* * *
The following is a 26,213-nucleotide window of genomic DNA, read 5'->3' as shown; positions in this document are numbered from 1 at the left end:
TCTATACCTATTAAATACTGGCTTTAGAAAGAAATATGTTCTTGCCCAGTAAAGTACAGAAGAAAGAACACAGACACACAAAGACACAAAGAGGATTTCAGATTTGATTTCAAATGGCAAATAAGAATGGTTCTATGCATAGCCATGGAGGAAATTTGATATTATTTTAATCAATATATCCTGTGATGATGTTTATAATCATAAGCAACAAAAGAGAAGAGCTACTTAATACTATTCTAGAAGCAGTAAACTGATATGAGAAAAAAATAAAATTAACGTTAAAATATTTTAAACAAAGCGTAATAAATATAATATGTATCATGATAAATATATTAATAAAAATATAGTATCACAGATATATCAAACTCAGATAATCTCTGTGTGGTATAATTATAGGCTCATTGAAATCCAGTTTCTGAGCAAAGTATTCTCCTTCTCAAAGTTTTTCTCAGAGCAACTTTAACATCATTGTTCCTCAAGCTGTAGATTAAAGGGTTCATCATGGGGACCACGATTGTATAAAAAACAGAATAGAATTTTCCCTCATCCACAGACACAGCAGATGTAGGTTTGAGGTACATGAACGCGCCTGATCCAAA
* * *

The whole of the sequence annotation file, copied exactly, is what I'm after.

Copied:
The following is a 26,213-nucleotide window of genomic DNA, read 5'->3' as shown; positions in this document are numbered from 1 at the left end:
TCTATACCTATTAAATACTGGCTTTAGAAAGAAATATGTTCTTGCCCAGTAAAGTACAGAAGAAAGAACACAGACACACAAAGACACAAAGAGGATTTCAGATTTGATTTCAAATGGCAAATAAGAATGGTTCTATGCATAGCCATGGAGGAAATTTGATATTATTTTAATCAATATATCCTGTGATGATGTTTATAATCATAAGCAACAAAAGAGAAGAGCTACTTAATACTATTCTAGAAGCAGTAAACTGATATGAGAAAAAAATAAAATTAACGTTAAAATATTTTAAACAAAGCGTAATAAATATAATATGTATCATGATAAATATATTAATAAAAATATAGTATCACAGATATATCAAACTCAGATAATCTCTGTGTGGTATAATTATAGGCTCATTGAAATCCAGTTTCTGAGCAAAGTATTCTCCTTCTCAAAGTTTTTCTCAGAGCAACTTTAACATCATTGTTCCTCAAGCTGTAGATTAAAGGGTTCATCATGGGGACCACGATTGTATAAAAAACAGAATAGAATTTTCCCTCATCCACAGACACAGCAGATGTAGGTTTGAGGTACATGAACGCGCCTGATCCAAA